Tag Archives: published: 2013-03

Soldier Mine by Amber Kell

Soldier Mine

Soldier Mine by Amber Kell

Series: The Thresl Chronicles, Book 1
Published by: Total-E-Bound on March 11, 2013
Rating: 3 stars (★★★☆☆)

During an attack by a group of colleagues, Kreslan Piers is saved by an unlikely hero. And he learns that his life changed in that moment. The Thresl–a shape-shifting companion creature–has imprinted on Kres, and that is something that cannot be undone. A soldier like him wouldn’t normally have a Thresl companion, so he’s sent off to learn more about his new relationship and how to connect with his likely new beau. But Kres’s Thresl is no ordinary Thresl. Vohne is actually royalty. And he has memories of past lives in which he and Kres keep finding each each other, and he believes that destiny has a part to play in their lives. But there are challenges that come with being royal and having power–challenges that may not only threaten Kres and Vohne’s relationship but also their lives…

This is an interesting and relatively quick read. As a reader, I was quickly immersed in the world and never left it until I finished the book. It’s a good choice for fans of science fiction, romance, and stories of a hint of mystery and betrayal.

Family Man by Heidi Cullinan & Marie Sexton

Family Man

Family Man by Heidi Cullinan & Marie Sexton

Published by: Samhain Publishing on March 12, 2013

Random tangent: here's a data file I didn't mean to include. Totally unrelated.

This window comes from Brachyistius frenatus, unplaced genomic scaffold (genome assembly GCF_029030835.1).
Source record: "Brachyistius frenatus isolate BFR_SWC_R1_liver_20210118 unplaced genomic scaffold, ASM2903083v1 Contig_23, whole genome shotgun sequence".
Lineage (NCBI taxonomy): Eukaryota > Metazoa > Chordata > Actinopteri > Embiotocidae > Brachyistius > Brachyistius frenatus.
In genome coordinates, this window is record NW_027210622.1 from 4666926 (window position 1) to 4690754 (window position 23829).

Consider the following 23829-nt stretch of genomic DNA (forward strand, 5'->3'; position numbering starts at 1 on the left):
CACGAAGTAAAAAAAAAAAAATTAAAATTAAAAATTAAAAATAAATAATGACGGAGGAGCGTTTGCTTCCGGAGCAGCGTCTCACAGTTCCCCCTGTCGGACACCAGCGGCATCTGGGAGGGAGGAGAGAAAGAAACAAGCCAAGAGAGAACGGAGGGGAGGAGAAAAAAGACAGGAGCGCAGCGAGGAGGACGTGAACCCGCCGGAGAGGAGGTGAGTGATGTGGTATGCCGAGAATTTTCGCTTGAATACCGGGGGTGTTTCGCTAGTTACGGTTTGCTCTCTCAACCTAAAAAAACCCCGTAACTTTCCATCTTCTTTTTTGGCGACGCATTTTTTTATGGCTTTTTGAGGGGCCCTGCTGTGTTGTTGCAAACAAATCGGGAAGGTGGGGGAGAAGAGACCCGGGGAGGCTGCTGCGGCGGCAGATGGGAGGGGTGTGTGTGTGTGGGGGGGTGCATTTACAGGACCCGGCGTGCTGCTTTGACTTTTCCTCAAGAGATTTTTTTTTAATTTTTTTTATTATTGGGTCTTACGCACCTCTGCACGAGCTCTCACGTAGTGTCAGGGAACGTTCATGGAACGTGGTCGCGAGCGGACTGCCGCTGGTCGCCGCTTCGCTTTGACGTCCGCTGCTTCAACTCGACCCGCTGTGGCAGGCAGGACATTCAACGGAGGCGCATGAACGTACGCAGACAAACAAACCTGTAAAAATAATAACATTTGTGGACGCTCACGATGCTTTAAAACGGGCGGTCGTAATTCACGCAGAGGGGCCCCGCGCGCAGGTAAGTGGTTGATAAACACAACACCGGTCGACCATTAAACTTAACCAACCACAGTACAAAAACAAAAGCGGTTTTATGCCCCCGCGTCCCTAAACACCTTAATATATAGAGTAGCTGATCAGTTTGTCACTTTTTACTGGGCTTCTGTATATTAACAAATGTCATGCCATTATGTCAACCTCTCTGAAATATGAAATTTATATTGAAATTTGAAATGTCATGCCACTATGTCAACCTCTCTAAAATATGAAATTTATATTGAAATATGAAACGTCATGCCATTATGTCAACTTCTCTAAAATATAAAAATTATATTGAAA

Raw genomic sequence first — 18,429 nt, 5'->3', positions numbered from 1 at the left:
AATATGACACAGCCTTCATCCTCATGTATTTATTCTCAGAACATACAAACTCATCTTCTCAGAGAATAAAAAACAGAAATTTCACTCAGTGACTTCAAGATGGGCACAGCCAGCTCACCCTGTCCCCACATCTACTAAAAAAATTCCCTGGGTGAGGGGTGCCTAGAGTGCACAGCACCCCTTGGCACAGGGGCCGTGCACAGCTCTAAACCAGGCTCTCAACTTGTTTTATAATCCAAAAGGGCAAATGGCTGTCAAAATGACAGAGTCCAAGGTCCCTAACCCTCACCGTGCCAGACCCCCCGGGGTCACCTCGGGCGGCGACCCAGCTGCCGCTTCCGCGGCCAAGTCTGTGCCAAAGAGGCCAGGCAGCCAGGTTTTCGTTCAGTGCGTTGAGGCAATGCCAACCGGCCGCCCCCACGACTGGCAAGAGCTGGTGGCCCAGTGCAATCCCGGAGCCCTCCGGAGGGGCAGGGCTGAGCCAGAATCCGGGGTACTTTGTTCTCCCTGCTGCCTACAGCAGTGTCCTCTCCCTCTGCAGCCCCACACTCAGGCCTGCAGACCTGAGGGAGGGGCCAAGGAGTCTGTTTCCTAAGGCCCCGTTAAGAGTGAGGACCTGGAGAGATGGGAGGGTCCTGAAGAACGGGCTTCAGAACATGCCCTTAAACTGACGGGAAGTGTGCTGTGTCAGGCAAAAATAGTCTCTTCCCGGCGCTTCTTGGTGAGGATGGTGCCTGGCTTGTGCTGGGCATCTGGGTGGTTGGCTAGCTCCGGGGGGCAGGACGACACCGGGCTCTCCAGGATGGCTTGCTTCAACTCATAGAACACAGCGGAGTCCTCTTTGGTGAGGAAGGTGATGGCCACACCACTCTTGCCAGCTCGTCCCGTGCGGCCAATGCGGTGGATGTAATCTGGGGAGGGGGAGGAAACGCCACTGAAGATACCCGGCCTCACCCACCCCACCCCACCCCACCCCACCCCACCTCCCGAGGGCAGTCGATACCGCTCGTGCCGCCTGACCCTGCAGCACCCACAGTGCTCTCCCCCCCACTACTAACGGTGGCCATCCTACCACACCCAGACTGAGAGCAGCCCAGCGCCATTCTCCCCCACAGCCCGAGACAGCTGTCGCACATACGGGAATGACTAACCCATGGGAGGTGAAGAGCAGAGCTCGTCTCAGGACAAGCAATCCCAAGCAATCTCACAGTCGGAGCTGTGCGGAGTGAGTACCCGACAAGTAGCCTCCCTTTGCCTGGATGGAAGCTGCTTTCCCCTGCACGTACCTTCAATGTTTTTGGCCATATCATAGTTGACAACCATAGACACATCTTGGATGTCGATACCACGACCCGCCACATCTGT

Rating: 3 stars (★★★☆☆)

Vince Fierro is forty and still bouncing back from his third divorce. His job with a family plumbing firm is going well. But Vince knows something’s missing in his life. And when he works on a job for a gay couple, he starts to wonder if there’s a reason his marriages failed. Could Vince be gay? He doesn’t think so. And he can’t be. That doesn’t jive with being an Irish Catholic, after all. After getting some advice from his sister, he sets out to explore the gay bars of Chicago to see if anyone stirs his interest. And no one does until he runs into someone he knows from his neighborhood.

Trey Giles keeps busier than anyone else he knows. He’s going to school, working two jobs, taking care of his grandmother, and dealing with his alcoholic mother. There’s no time for a relationship, or even a hookup, so he’s never pursued one. But when he spots Vince Fierro at a bar in Boystown, he can’t help but ask some questions. And even though Vince tells Trey he doesn’t think he’s gay, Trey sees something that makes him think otherwise. And he figures he can make some time to help Vince find his way.

But can Vince come to terms with who he is? And how will he reconcile it with his religion and his family? And even if he does, can Trey make time for the two of them to be together?

Taking a journey with these two guys was quite fun. And I enjoyed hearkening back to the year that I lived in Chicago with all the local references. Even better than they were all spot on.

I honestly had expected to see Vince do a bit more soul searching regarding his sexuality. We really didn’t see too much struggling aside from a few moments or how it appeared to Trey without getting a chance to see things from Vince’s perspective. And while I sympathized with Trey’s position near the end, exploring his feelings a bit more from his perspective would likely help readers who don’t have the experience of dealing with a loved one who is an addict or an alcoholic.

Overall, though, this is an enjoyable read and it warrants a recommendation from me!